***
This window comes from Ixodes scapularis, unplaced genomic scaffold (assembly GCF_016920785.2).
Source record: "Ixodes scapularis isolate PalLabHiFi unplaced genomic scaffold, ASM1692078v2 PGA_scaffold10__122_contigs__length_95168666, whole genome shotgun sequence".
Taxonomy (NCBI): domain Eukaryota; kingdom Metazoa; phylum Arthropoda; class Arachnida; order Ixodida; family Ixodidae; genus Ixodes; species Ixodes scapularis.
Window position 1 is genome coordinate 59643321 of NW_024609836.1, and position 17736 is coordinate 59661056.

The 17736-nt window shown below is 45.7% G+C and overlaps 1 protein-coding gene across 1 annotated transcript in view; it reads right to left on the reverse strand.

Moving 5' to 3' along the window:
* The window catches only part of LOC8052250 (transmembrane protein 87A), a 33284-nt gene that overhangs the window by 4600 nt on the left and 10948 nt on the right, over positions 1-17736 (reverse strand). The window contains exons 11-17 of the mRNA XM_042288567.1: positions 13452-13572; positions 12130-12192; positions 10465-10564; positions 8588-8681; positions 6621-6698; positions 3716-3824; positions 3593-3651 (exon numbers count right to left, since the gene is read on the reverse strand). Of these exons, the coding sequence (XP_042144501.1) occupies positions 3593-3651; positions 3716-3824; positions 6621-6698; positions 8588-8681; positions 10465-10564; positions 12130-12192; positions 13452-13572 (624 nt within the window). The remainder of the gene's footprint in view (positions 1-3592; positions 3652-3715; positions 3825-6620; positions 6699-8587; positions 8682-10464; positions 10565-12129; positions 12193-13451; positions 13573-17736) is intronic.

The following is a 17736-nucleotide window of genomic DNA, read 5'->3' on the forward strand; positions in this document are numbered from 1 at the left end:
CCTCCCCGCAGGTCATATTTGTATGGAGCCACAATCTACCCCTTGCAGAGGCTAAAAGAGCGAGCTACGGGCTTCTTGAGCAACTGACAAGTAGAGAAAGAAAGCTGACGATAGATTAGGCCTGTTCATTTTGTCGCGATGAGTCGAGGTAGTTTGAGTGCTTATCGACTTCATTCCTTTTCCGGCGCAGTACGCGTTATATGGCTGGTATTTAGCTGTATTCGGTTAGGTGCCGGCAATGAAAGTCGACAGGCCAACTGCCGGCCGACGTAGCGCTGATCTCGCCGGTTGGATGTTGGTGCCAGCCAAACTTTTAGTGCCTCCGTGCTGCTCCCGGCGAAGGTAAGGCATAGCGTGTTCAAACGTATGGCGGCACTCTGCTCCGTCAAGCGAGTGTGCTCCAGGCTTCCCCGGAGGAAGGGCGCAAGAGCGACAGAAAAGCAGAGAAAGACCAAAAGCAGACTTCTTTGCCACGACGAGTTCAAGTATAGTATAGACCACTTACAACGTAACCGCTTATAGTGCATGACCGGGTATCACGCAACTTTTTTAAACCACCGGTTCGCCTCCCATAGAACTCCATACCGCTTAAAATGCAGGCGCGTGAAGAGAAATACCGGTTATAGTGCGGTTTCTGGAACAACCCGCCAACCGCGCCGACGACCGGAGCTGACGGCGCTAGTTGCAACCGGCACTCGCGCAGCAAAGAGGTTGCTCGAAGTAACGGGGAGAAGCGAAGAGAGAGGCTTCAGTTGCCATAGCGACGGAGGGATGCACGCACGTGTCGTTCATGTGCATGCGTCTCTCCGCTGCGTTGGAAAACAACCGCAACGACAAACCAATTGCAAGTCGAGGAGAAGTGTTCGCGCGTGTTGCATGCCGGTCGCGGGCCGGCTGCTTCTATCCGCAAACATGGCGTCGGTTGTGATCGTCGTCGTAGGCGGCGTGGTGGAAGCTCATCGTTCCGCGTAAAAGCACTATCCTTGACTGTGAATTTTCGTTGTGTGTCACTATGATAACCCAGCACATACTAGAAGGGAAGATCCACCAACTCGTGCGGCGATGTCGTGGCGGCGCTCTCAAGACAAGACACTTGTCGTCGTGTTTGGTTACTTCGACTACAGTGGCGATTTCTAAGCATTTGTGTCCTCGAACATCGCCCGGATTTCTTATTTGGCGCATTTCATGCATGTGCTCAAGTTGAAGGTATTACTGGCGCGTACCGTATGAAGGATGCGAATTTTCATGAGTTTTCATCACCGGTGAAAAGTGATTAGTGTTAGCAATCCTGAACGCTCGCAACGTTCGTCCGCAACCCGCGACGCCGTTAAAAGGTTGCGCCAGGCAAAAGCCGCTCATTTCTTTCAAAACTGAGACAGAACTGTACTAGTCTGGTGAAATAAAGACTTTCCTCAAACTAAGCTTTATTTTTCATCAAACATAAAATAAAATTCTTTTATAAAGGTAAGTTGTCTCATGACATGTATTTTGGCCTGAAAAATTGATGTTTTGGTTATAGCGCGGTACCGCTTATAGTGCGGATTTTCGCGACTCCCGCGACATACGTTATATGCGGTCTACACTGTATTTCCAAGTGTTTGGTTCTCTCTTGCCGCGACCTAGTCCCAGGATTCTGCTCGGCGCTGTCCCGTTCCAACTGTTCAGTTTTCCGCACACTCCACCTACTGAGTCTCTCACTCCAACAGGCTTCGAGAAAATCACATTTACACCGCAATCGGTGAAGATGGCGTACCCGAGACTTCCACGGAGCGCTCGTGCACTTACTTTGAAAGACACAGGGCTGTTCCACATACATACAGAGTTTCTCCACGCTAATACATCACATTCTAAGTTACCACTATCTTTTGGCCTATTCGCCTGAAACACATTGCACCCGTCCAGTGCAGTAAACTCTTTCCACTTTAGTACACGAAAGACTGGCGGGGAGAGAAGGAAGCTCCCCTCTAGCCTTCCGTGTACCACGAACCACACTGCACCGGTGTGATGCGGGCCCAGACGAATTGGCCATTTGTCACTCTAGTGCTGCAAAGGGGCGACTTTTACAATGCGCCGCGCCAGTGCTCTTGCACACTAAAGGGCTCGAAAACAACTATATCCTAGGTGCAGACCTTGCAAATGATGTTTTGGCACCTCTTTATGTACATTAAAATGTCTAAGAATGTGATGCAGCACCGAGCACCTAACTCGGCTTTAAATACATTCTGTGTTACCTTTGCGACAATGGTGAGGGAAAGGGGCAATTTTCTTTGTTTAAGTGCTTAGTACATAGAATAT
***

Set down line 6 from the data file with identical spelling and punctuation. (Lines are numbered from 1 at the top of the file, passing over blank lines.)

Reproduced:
Moving 5' to 3' along the window: